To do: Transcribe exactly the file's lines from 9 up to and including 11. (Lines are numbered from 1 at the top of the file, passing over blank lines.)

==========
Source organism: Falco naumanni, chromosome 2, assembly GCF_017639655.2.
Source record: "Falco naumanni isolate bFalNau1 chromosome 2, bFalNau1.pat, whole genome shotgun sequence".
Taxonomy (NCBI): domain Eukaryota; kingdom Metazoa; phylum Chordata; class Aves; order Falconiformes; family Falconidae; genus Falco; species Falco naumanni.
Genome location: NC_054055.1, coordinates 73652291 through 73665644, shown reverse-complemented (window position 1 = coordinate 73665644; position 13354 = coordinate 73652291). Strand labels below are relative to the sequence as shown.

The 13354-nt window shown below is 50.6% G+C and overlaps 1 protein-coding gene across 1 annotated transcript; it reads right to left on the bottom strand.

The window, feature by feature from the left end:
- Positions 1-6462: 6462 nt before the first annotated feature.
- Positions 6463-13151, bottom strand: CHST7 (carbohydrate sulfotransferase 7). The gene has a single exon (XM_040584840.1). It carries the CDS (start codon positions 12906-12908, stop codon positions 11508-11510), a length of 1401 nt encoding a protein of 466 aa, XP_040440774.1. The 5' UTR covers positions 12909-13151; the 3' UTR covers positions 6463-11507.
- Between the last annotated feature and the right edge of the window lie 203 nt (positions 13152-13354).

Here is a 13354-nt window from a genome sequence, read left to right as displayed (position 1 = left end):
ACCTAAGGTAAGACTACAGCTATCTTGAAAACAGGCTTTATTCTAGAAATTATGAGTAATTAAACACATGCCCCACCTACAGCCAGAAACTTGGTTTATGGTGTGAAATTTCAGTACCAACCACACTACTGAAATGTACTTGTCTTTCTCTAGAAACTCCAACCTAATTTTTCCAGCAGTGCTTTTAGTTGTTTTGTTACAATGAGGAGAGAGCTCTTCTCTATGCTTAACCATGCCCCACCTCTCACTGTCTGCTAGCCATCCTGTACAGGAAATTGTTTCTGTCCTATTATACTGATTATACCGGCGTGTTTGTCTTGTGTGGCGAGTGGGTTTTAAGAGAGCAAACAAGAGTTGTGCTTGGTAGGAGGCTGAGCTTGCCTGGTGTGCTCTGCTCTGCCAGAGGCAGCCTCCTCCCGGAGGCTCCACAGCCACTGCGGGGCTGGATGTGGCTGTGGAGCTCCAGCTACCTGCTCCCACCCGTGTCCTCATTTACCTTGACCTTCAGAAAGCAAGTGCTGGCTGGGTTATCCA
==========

- Between the last annotated feature and the right edge of the window lie 203 nt (positions 13152-13354).

Here is a 13354-nt window from a genome sequence, read left to right as displayed (position 1 = left end):
ACCTAAGGTAAGACTACAGCTATCTTGAAAACAGGCTTTATTCTAGAAATTATGAGTAATTAAACACATGCCCCACCTACAGCCAGAAACTTGGTTTATGGTGTGAAATTTCAGTACCAACCACACTACTGAAATGTACTTGTCTTTCTCTAGAAACTCCAACCTAATTTTTCCAGCAGTGCTTTTAGTTGTTTTGTTACAATGAGGAGAGAGCTCTTCTCTATGCTTAACCATGCCCCACCTCTCACTGTCTGCTAGCCATCCTGTACAGGAAATTGTTTCTGTCCTATTATACTGATTATACCGGCGTGTTTGTCTTGTGTGGCGAGTGGGTTTTAAGAGAGCAAACAAGAGTTGTGCTTGGTAGGAGGCTGAGCTTGCCTGGTGTGCTCTGCTCTGCCAGAGGCAGCCTCCTCCCGGAGGCTCCACAGCCACTGCGGGGCTGGATGTGGCTGTGGAGCTCCAGCTACCTGCTCCCACCCGTGTCCTCATTTACCTTGACCTTCAGAAAGCAAGTGCTGGCTGGGTTATCCA